Lavoisier also became disillusioned with large lenses, and by 1789 was convinced that their great expense was not justified. He pointed out that they could not reach a high enough temperature to melt native platinum. Mirrors of comparable size were more effective, as had been shown by the success of Macquer and Baumé in 1758, but he reminded his readers that mirrors could only heat an object from below, and it could not be supported properly or heated for a long time (23). Macquer died five years before these words were written, but he had lived long enough to see platinum successfully melted by Lavoisier in 1782 at the very high temperature produced by the combustion of charcoal in a blast of oxygen (24).
See W. A. Smeaton,, “P. J. Macquer” in C. C. Gillispie (ed.), “Dictionary of Scientific Biography”, Scribner’s Sons, New York, vol. 8, 1973, 618 – 624 . A concise account of Macquer’s published work is given by L. J. M. Coleby, “The Chemical Studies of P. J. Macquer”, Allen & Unwin, London, 1938
Anon., “A Gazetteer of France”, 3 vols., G. G. J. and J. Robinson, London, vol. 3, 1793, unpaginated
René Davy, “L’apothicaire Antoine Baumé”, Imprimerie Coueslant, Cahors, 1955 ; H. Bonnemain et al., “250 e anniversaire de la naissance d’Antoine Baumé”, Revue d’histoire de la pharmacie, 1979, 26, 5 – 60
D. McDonald and L. B. Hunt, “A History of Platinum and its Allied Metals”, Johnson Matthey, London, 1982, 44 – 45
L. B. Guyton de Morveau et al., “Méthode de Nomenclature Chimique”, Cuchet, Paris, 1787, 54
José Ortega has sometimes been confused with his nephew Casimir Gomez Ortega (1741–1818), also a member of the Madrid Academy of Medicine and a corresponding member of the Paris Academy. They are clearly identified in “Index biographique … de l’Académie des Sciences, 1666–1967”, Institut de France, Paris, 1968, 413 – 414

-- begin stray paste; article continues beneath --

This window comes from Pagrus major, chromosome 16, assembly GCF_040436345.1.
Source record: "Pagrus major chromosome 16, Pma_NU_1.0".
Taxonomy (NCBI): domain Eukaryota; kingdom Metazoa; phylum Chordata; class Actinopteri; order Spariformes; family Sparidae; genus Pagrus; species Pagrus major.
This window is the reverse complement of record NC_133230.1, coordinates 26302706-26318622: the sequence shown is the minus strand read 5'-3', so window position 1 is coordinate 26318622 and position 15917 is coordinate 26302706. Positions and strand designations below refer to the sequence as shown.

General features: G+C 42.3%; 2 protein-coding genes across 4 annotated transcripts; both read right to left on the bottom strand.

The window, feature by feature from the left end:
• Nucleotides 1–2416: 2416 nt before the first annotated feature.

Anon., “Noticia histórica … de la Real Academia Médica de Madrid”, Memorias de la Real Academia Médica de Madrid, 1797, 1, i–xiv (especially ix)
P. J. Macquer, Mém. Acad. R. Sci., 1758 ( 1763 ), 119 – 133 . See also Ref. 11
The glassworks is mentioned by A. Baumé, in the account of “Verrerie” in his “Chymie expérimentale et raisonée”, Didot, Paris, vol.3, 1773, 278
Bouriot, who has not been identified, was named as the owner by A. L. Lavoisier, “Traité élémentaire de chimie”, Cuchet, Paris, vol. 2, 1789, 552 – 553
P. J. Macquer, Dictionnaire de Chymie, Lacombe, Paris, vol. 2, 1766, 248 – 263 (250–265 in some copies, see Ref. 22)
A. Baumé, op. cit. (Ref. 9), vol. 3, 121–206. In addition to his new work, Baumé gives further information about the joint work done with Macquer in 1758
Op. cit. (Ref. 4), 24
Op. cit. (Ref. 4), 66 – 69
Bibliothèque Nationale, Paris, MS. français 9132, ff. 261–290, nearly all in Macquer’s hand. His last note refers to 18 October 1772
Archives de l’Académie des Sciences, Paris, Lavoisier dossier 1389⋆ bis. These notes are fair copies, in the hand of a scribe, the last one being dated 13 October 1772 . The same dossier includes rough notes in several hands, including those of Lavoisier and Macquer, of experiments performed in July and August 1773 and October 1774 . The notes for 1772 and 1773 were published by J. B. A. Dumas (ed.), Oeuvres de Lavoisier, Imprimerie Impériale, Paris, vol. 3, 1865, 284 – 348
P. J. Macquer, Observations sur la Physique, 1772, December, 93–106; reprinted in Introduction aux Observations sur la Physique, 1777, 2, 612 – 616
G. L. Leclerc de Buffon, Mém. Acad. R. Sci., 1748 ( 1752 ), 308 – 309
J. C. P. Trudaine de Montigny et al., Mém. Acad. R. Sci., 1774 ( 1778 ), 62 – 72 . Reprinted in Oeuvres de Lavoisier (Ref. 16), vol. 3, 274 – 283 . The illustration of the lens is reproduced by D. McDonald and L. B. Hunt, op. cit. (Ref. 4), 67
Op. cit. (Ref. 15), ff. 181 – 182 and 291 – 294
P. J. Macquer, Journal des Sçavans, 1776, 561 – 563
P. J. Macquer, “Verre ardent” in Dictionnaire de Chymie, 2nd Edn., Didot, Paris, vol. 4, 141 – 194, especially 161 – 2 . This edition was reprinted several times, with different volume numbers and pagination: see R. G. Neville and W. A. Smeaton, “Macquer’s Dictionnaire de Chymie: a bibliographical study”, Annals of Science, 1981, 38, 613 – 662
A. L. Lavoisier, op. cit. (Ref. 10)
Op. cit. (Ref. 4), 69 – 71